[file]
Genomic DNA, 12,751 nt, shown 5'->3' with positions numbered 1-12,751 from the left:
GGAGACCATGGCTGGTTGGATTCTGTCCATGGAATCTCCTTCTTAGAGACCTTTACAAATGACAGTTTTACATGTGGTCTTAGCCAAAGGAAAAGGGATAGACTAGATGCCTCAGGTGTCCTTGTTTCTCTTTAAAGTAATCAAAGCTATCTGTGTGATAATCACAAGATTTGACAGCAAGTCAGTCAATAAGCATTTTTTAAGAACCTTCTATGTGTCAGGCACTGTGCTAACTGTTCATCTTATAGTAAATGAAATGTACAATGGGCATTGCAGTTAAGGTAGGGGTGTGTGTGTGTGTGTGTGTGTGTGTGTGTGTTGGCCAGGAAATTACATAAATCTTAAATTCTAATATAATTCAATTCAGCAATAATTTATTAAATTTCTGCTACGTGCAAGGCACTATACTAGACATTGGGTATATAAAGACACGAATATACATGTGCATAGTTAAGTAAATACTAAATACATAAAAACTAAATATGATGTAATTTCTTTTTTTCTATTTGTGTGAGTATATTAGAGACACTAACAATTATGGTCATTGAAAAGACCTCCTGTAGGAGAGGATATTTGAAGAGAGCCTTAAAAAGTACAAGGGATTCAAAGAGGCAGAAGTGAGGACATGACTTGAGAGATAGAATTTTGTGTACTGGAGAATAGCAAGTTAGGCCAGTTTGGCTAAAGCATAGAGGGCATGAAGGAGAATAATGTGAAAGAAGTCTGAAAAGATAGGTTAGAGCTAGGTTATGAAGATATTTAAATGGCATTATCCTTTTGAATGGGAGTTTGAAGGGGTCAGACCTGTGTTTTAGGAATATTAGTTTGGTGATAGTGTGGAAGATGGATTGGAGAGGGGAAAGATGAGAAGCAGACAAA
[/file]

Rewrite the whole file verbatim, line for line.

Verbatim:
Genomic DNA, 12,751 nt, shown 5'->3' with positions numbered 1-12,751 from the left:
GGAGACCATGGCTGGTTGGATTCTGTCCATGGAATCTCCTTCTTAGAGACCTTTACAAATGACAGTTTTACATGTGGTCTTAGCCAAAGGAAAAGGGATAGACTAGATGCCTCAGGTGTCCTTGTTTCTCTTTAAAGTAATCAAAGCTATCTGTGTGATAATCACAAGATTTGACAGCAAGTCAGTCAATAAGCATTTTTTAAGAACCTTCTATGTGTCAGGCACTGTGCTAACTGTTCATCTTATAGTAAATGAAATGTACAATGGGCATTGCAGTTAAGGTAGGGGTGTGTGTGTGTGTGTGTGTGTGTGTGTGTGTTGGCCAGGAAATTACATAAATCTTAAATTCTAATATAATTCAATTCAGCAATAATTTATTAAATTTCTGCTACGTGCAAGGCACTATACTAGACATTGGGTATATAAAGACACGAATATACATGTGCATAGTTAAGTAAATACTAAATACATAAAAACTAAATATGATGTAATTTCTTTTTTTCTATTTGTGTGAGTATATTAGAGACACTAACAATTATGGTCATTGAAAAGACCTCCTGTAGGAGAGGATATTTGAAGAGAGCCTTAAAAAGTACAAGGGATTCAAAGAGGCAGAAGTGAGGACATGACTTGAGAGATAGAATTTTGTGTACTGGAGAATAGCAAGTTAGGCCAGTTTGGCTAAAGCATAGAGGGCATGAAGGAGAATAATGTGAAAGAAGTCTGAAAAGATAGGTTAGAGCTAGGTTATGAAGATATTTAAATGGCATTATCCTTTTGAATGGGAGTTTGAAGGGGTCAGACCTGTGTTTTAGGAATATTAGTTTGGTGATAGTGTGGAAGATGGATTGGAGAGGGGAAAGATGAGAAGCAGACAAA